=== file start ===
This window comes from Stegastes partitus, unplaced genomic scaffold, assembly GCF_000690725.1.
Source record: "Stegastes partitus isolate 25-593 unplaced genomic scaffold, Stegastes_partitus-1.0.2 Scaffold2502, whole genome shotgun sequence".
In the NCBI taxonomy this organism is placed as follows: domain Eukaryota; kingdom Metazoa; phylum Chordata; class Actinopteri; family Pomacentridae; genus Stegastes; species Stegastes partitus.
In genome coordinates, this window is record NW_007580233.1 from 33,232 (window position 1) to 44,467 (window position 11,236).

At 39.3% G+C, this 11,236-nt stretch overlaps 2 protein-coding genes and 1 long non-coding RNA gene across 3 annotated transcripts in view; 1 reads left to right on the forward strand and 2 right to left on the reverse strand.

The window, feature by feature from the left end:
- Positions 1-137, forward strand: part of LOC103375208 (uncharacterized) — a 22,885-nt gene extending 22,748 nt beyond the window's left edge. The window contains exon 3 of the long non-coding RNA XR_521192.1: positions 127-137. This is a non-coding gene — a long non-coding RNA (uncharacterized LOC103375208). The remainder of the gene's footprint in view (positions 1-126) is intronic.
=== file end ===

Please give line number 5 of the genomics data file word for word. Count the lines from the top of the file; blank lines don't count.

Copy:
At 39.3% G+C, this 11,236-nt stretch overlaps 2 protein-coding genes and 1 long non-coding RNA gene across 3 annotated transcripts in view; 1 reads left to right on the forward strand and 2 right to left on the reverse strand.